The plaintiffs, mostly U.S. municipal pension funds, have accused VW of not having informed the market in a timely fashion about the issue as well as understating possible financial liabilities, according to the 41-court document seen by Reuters.
The pension funds include those representing Arkansas State Highway Employees and Miami Police. The lawsuits said VW’s market capitalization fell by $63 billion after the diesel cheating scandal became public in September 2015.
4th Gear: You People Are So Damn Boring
All the new cars are gray! Or silver! Or white! DuPont’s former automotive division, now its own company, is betting big on gray this year. From The Detroit Free Press:
This is the third year that Axalta, which was DuPont’s automotive division until 2013, has picked a color of the year. The company selected gallant gray after studying global preferences and using that data to pick a color that, in part, is a prediction of future trends.
“Color is starting to come back, but for right now, gray is the new silver,” said Nancy Lockhart, Axalta’s global color marketing manager.
In recent years white has been the most popular car color worldwide, followed by black and silver. Silver — a color that became chic in the early 2000s for both cars and high-tech gadgets — was the most popular color for many years.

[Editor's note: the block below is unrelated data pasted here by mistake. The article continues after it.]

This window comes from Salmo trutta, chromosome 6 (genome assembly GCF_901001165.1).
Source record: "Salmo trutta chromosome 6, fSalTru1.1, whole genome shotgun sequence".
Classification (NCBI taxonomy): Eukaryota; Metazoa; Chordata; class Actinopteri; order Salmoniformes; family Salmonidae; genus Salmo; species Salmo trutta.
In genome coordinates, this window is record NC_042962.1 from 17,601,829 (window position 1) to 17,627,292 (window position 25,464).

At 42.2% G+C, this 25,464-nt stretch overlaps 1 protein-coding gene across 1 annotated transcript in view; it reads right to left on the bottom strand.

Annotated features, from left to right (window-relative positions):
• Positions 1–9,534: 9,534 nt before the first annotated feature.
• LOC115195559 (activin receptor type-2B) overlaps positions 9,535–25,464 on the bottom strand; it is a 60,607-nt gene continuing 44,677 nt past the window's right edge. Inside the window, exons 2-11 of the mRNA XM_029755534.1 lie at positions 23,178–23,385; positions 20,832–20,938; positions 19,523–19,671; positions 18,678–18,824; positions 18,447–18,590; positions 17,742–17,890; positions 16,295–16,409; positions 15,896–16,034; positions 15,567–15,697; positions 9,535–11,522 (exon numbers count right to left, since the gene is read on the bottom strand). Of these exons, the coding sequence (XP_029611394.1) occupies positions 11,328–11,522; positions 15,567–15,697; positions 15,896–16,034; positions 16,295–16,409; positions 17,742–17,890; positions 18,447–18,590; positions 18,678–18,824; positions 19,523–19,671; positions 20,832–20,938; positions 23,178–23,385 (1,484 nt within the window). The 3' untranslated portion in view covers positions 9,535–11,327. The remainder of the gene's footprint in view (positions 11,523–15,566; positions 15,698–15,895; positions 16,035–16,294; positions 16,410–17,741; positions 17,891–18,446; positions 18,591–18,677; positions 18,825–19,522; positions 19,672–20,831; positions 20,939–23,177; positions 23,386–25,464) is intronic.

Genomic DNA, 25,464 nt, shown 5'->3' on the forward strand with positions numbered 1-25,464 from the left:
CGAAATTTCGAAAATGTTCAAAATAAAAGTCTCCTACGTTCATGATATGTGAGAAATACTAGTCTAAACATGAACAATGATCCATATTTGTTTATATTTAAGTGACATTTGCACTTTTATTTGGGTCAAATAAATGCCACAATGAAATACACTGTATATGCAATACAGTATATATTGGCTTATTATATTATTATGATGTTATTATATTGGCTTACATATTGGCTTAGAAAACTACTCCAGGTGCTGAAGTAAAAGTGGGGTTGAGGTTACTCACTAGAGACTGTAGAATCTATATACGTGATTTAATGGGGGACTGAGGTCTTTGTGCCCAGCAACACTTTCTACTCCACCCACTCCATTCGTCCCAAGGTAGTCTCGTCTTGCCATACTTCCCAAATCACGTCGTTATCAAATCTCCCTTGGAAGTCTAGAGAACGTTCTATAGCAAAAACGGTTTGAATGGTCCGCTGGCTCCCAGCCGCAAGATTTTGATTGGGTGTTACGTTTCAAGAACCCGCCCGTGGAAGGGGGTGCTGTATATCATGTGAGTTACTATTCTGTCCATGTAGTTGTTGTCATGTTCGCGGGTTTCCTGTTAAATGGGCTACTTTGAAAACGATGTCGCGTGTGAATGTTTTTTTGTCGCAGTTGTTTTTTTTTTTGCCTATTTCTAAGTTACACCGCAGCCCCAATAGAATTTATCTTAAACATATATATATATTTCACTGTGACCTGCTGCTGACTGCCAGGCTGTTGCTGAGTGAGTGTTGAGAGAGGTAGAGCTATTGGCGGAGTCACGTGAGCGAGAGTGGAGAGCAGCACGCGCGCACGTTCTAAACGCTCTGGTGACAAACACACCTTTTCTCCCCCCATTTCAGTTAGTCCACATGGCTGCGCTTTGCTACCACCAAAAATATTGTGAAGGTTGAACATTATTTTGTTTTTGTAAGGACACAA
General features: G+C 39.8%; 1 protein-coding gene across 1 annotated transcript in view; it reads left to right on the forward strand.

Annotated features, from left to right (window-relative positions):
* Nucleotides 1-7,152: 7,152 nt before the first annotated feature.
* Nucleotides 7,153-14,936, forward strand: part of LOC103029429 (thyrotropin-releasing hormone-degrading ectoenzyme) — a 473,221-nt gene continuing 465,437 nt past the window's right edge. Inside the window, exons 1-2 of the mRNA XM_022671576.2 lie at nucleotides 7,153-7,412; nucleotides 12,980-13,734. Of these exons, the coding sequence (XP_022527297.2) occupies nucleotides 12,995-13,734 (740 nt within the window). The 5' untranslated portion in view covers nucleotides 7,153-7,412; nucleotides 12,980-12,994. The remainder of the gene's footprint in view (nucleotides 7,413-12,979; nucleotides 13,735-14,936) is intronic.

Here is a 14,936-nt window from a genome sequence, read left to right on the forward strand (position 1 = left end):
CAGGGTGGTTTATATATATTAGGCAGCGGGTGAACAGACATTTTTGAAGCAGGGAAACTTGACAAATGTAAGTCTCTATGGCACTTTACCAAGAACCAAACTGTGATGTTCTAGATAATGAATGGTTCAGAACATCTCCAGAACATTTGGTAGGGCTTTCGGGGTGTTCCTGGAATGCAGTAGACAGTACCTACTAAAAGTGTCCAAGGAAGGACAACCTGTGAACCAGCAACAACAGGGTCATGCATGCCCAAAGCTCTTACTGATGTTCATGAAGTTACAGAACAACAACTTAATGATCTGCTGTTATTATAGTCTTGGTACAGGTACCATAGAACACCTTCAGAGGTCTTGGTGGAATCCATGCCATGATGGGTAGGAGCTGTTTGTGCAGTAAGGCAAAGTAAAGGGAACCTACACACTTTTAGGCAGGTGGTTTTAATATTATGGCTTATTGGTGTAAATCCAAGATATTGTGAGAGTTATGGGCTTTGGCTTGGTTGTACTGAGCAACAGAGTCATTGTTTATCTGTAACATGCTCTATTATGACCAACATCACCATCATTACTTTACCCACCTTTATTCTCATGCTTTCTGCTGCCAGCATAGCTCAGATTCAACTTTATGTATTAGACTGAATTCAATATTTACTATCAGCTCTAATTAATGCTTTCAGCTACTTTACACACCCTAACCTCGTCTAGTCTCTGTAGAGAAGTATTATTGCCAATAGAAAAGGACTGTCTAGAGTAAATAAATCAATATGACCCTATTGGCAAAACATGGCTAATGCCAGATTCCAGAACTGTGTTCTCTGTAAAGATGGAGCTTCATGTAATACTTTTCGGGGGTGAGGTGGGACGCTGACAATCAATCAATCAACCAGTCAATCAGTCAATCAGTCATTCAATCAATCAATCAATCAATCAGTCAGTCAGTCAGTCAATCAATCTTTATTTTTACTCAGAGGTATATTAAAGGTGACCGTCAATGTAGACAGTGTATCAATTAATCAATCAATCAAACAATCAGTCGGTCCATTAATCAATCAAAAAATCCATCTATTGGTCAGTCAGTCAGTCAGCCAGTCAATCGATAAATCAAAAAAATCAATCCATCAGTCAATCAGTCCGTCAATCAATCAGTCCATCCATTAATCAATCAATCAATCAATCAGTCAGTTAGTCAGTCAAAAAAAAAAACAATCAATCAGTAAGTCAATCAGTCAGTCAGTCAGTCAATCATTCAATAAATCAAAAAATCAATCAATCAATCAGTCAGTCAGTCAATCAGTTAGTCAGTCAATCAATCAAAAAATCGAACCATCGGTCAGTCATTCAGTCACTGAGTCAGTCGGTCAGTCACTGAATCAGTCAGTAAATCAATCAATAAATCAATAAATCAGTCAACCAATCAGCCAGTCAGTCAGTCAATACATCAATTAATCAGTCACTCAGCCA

“Gray is the new silver.” I’m dead inside.
5th Gear: People Don’t Realize How Global The Auto Industry Is
I mentioned this in yesterday’s Morning Shift too, but The Detroit News’ Daniel Howes elaborates on how “Build Cars in America”, which is what President-elect Donald Trump is demanding, is more complicated now than it’s ever been—and more than most people who don’t know the car business probably realize.
Team Trump has its work cut out for it. Its Build America campaign adds a costly footnote to the industry mantra “build where you sell”: if you don’t, the whole process risks becoming a lot more expensive until you do.
In theory, anyway. That’s before the new boss trains his Twitter account on foreigners importing foreign-built vehicles for sale to unsuspecting Americans who just want to drive what they want to drive. Even he might find the complexity mildly exhausting.
Cases in point: Toyota Motor Corp.’s new compact SUV, the CHR, hails from a plant in Turkey. Audi AG’s Q5 SUV comes from Mexico, as do Volkswagen-brand vehicles Jetta, Golf and Beetle. With the exception of GM’s Chevy Sonic, all subcompacts sold to U.S. consumers come from foreign assembly plants.
Germany’s Daimler AG and Renault-Nissan are following rival Audi to Mexico in a partnership to build luxury Mercedes-Benz and Infiniti vehicles there. GM and FCA are expanding production there, joining a list of global players increasingly choosing Mexico over the American South for assembly sites.
Factoring all that in, plus automation, and you get a recipe that’s tough for good-paying U.S. manufacturing jobs.
Reverse: Golden Gate
Neutral: Are You Buying A New Car In 2017?
What’s on the menu for you?